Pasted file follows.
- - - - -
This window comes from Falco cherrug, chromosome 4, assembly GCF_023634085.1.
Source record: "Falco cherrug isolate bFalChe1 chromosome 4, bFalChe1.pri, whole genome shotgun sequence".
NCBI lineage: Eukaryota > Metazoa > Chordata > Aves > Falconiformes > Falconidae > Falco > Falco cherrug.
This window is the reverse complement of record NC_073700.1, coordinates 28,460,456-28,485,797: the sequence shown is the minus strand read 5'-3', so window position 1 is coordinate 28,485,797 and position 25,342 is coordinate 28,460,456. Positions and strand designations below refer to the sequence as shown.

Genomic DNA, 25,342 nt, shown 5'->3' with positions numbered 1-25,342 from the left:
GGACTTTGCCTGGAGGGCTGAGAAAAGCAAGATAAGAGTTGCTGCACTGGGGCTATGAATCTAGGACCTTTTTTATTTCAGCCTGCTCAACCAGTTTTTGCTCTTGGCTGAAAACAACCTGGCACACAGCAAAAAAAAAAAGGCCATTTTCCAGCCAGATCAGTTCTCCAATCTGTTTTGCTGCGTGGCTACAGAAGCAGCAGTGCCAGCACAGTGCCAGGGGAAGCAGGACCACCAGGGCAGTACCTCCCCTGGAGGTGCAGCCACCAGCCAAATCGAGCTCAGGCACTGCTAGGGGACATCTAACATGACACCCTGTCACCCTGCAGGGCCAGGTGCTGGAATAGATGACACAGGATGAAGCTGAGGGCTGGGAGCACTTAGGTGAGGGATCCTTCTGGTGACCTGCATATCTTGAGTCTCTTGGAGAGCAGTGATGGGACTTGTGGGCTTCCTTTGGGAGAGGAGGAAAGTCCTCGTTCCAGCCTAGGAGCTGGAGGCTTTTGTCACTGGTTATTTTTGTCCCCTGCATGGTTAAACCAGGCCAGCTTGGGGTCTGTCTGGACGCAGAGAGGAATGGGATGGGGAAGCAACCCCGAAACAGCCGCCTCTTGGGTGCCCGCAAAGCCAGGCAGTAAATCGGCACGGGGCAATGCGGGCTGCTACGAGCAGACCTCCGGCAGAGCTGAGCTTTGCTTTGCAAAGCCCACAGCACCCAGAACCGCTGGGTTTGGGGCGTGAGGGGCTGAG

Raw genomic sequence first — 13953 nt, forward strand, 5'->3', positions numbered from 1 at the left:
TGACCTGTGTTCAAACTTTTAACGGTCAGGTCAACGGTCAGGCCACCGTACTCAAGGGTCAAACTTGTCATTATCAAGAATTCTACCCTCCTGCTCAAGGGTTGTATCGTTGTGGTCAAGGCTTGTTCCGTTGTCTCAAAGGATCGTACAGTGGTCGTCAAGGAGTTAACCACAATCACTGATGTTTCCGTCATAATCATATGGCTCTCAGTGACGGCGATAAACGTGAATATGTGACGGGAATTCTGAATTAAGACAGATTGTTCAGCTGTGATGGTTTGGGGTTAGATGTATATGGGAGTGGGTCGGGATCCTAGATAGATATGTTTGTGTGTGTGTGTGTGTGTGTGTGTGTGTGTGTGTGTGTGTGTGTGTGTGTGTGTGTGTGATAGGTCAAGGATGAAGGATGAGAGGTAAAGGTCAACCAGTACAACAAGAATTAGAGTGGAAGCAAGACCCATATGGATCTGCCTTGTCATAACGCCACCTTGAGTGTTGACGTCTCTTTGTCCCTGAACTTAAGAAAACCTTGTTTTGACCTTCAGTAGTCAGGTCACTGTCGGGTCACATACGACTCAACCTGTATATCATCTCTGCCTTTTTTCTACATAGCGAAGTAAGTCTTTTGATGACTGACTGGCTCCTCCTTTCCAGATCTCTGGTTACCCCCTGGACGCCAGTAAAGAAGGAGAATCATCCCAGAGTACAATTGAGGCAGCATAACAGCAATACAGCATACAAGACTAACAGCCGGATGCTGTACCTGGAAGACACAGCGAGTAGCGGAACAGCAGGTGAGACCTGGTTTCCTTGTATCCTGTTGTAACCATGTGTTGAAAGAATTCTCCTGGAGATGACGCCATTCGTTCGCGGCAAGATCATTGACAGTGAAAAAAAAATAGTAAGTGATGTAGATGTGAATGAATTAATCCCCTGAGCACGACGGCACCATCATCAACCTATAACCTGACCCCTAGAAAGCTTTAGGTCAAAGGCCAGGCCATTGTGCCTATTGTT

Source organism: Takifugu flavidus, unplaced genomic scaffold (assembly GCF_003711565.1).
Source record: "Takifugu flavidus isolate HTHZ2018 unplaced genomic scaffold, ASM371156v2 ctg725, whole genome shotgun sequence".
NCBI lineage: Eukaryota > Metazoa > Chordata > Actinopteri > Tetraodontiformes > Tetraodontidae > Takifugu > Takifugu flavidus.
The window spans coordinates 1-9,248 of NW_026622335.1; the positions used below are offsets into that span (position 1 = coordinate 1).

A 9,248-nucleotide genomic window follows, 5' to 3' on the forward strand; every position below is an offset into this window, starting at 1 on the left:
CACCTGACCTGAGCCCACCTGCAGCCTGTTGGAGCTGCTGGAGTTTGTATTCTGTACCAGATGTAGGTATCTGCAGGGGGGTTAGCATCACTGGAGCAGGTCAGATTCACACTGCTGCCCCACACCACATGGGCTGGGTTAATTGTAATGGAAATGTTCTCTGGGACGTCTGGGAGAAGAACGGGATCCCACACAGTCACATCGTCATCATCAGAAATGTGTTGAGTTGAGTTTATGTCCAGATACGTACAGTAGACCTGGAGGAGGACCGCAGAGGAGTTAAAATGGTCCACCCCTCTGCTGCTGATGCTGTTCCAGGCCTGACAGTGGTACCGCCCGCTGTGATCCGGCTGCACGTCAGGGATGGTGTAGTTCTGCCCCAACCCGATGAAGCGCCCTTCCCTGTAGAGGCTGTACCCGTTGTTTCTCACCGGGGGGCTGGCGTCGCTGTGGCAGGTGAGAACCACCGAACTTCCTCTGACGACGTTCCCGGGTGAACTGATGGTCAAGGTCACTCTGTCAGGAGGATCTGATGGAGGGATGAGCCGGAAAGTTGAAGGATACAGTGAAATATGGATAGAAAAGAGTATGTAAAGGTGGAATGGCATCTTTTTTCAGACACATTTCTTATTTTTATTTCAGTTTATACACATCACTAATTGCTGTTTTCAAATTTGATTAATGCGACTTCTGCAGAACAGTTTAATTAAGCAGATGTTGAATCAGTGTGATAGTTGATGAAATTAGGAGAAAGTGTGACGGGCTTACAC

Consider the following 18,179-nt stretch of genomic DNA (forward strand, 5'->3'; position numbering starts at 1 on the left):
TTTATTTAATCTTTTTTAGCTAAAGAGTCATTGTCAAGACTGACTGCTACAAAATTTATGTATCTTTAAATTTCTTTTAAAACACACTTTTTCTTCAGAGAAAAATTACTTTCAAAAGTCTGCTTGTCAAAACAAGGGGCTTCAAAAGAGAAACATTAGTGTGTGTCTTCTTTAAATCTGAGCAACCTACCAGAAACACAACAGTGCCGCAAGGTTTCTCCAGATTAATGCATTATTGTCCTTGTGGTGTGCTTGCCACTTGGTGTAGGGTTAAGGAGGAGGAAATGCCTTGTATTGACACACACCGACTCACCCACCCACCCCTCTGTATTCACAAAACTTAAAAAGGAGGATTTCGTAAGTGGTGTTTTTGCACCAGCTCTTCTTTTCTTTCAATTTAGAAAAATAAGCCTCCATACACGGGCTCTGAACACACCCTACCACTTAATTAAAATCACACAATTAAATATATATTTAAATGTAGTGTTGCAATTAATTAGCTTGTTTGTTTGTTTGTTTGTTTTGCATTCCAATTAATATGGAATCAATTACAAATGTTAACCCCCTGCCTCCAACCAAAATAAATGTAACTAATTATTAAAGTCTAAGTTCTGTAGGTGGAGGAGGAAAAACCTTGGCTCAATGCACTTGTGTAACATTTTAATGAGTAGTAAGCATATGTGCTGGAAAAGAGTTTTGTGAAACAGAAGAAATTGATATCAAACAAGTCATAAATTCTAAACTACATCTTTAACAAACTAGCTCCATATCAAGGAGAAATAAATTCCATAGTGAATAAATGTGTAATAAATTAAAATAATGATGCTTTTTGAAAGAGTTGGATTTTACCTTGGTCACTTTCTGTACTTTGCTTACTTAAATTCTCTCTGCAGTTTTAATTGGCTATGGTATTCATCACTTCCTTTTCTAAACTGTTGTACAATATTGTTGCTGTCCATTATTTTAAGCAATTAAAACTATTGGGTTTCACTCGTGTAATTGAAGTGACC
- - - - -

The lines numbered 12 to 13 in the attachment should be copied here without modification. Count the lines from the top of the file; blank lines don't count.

The window spans coordinates 1-9,248 of NW_026622335.1; the positions used below are offsets into that span (position 1 = coordinate 1).

A 9,248-nucleotide genomic window follows, 5' to 3' on the forward strand; every position below is an offset into this window, starting at 1 on the left: